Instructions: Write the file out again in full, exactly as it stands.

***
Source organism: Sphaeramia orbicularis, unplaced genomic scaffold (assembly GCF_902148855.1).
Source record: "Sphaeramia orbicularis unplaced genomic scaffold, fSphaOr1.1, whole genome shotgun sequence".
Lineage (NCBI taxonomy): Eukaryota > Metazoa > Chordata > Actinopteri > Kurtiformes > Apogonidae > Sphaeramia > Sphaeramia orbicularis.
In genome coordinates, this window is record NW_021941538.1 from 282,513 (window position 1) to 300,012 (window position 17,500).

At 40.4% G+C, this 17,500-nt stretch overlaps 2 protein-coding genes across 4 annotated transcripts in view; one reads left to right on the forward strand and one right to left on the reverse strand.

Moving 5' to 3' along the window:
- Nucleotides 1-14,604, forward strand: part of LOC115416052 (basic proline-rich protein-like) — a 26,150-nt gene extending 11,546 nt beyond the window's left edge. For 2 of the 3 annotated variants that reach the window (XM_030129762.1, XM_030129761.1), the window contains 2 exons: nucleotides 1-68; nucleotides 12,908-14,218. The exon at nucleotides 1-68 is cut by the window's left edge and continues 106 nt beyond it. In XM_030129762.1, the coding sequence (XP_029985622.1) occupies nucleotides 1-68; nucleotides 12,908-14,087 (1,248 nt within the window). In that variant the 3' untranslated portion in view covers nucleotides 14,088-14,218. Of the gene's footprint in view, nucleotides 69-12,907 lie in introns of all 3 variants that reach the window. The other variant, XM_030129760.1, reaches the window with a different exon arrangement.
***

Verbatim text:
Source organism: Sphaeramia orbicularis, unplaced genomic scaffold (assembly GCF_902148855.1).
Source record: "Sphaeramia orbicularis unplaced genomic scaffold, fSphaOr1.1, whole genome shotgun sequence".
Lineage (NCBI taxonomy): Eukaryota > Metazoa > Chordata > Actinopteri > Kurtiformes > Apogonidae > Sphaeramia > Sphaeramia orbicularis.
In genome coordinates, this window is record NW_021941538.1 from 282,513 (window position 1) to 300,012 (window position 17,500).

At 40.4% G+C, this 17,500-nt stretch overlaps 2 protein-coding genes across 4 annotated transcripts in view; one reads left to right on the forward strand and one right to left on the reverse strand.

Moving 5' to 3' along the window:
- Nucleotides 1-14,604, forward strand: part of LOC115416052 (basic proline-rich protein-like) — a 26,150-nt gene extending 11,546 nt beyond the window's left edge. For 2 of the 3 annotated variants that reach the window (XM_030129762.1, XM_030129761.1), the window contains 2 exons: nucleotides 1-68; nucleotides 12,908-14,218. The exon at nucleotides 1-68 is cut by the window's left edge and continues 106 nt beyond it. In XM_030129762.1, the coding sequence (XP_029985622.1) occupies nucleotides 1-68; nucleotides 12,908-14,087 (1,248 nt within the window). In that variant the 3' untranslated portion in view covers nucleotides 14,088-14,218. Of the gene's footprint in view, nucleotides 69-12,907 lie in introns of all 3 variants that reach the window. The other variant, XM_030129760.1, reaches the window with a different exon arrangement.